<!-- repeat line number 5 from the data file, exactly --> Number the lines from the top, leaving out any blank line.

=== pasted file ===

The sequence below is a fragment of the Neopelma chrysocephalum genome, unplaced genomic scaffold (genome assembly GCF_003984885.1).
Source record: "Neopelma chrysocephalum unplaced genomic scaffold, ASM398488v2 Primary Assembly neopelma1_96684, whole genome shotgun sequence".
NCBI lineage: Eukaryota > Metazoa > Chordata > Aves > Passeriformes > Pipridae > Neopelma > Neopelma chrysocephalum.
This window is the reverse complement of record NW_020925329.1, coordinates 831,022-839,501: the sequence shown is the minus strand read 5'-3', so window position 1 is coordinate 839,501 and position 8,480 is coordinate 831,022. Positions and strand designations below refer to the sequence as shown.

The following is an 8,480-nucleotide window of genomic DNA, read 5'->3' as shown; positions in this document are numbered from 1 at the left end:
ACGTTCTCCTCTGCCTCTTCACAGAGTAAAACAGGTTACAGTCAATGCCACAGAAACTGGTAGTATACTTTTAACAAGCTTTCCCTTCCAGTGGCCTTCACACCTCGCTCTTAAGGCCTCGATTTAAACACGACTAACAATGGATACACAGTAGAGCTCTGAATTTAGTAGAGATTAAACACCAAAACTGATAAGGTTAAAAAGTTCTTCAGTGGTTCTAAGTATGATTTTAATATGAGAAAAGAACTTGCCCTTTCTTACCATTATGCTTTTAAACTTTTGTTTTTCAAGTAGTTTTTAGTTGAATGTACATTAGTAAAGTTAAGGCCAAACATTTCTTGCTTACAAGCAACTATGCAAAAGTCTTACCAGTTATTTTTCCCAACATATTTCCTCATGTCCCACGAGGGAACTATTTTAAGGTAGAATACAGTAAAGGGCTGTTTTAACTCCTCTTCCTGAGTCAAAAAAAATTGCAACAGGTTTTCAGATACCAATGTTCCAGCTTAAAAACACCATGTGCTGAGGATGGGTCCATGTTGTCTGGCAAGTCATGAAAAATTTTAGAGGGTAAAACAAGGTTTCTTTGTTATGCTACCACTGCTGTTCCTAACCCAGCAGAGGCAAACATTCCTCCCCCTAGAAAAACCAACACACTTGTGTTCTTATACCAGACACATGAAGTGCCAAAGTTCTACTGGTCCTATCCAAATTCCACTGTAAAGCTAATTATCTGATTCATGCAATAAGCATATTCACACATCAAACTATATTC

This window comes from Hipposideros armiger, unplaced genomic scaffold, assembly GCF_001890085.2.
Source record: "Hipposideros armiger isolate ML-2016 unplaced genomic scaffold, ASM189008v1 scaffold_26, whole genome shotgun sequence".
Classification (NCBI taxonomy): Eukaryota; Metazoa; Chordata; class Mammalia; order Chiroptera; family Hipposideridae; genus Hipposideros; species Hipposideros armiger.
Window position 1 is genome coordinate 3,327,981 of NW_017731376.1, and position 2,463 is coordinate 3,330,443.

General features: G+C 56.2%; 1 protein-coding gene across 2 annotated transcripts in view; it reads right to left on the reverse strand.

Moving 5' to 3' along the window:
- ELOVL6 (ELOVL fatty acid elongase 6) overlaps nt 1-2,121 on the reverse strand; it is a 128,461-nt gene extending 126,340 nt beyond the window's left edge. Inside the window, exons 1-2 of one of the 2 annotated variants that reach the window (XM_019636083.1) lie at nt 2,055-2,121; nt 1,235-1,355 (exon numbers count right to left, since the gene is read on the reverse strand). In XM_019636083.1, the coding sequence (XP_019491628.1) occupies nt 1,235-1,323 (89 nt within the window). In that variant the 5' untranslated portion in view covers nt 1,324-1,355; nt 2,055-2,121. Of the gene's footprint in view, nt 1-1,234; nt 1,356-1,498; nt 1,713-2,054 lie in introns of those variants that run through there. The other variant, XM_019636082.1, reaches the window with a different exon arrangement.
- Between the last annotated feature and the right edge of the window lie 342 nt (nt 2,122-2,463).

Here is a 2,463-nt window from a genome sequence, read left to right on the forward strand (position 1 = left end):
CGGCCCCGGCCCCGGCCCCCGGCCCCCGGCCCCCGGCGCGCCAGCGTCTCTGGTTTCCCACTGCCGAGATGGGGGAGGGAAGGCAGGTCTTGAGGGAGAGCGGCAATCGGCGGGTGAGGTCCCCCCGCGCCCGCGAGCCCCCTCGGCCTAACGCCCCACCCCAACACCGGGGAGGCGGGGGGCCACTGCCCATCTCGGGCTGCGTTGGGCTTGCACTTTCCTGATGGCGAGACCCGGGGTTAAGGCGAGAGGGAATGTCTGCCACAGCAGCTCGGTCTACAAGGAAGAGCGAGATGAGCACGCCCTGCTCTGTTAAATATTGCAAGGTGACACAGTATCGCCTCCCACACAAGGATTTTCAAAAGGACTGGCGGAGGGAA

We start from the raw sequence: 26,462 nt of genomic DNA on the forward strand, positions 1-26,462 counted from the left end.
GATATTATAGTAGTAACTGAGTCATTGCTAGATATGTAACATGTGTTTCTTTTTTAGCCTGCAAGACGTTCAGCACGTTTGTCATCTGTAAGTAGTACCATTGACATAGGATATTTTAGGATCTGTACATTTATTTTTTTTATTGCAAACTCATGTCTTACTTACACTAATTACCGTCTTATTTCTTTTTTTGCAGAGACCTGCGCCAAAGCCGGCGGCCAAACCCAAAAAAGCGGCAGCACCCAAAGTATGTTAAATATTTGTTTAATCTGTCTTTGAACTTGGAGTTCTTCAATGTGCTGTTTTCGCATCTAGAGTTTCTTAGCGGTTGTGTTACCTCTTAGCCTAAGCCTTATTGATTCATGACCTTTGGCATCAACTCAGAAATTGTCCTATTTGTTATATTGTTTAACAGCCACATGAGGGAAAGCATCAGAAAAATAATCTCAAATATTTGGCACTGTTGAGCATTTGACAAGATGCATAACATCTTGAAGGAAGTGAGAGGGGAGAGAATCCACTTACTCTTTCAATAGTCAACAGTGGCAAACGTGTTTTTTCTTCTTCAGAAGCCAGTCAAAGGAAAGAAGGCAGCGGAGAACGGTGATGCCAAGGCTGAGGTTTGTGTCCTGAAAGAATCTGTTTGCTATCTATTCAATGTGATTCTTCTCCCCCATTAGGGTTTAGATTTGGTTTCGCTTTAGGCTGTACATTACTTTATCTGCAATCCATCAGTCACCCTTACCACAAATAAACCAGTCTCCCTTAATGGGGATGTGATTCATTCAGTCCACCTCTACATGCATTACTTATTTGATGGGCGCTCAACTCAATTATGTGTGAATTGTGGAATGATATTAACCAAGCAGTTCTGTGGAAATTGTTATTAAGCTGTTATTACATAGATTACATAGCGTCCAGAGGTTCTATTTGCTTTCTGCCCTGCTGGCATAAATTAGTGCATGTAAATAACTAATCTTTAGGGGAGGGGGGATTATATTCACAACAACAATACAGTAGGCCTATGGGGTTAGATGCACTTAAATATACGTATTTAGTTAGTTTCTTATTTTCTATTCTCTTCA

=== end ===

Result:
The following is an 8,480-nucleotide window of genomic DNA, read 5'->3' as shown; positions in this document are numbered from 1 at the left end: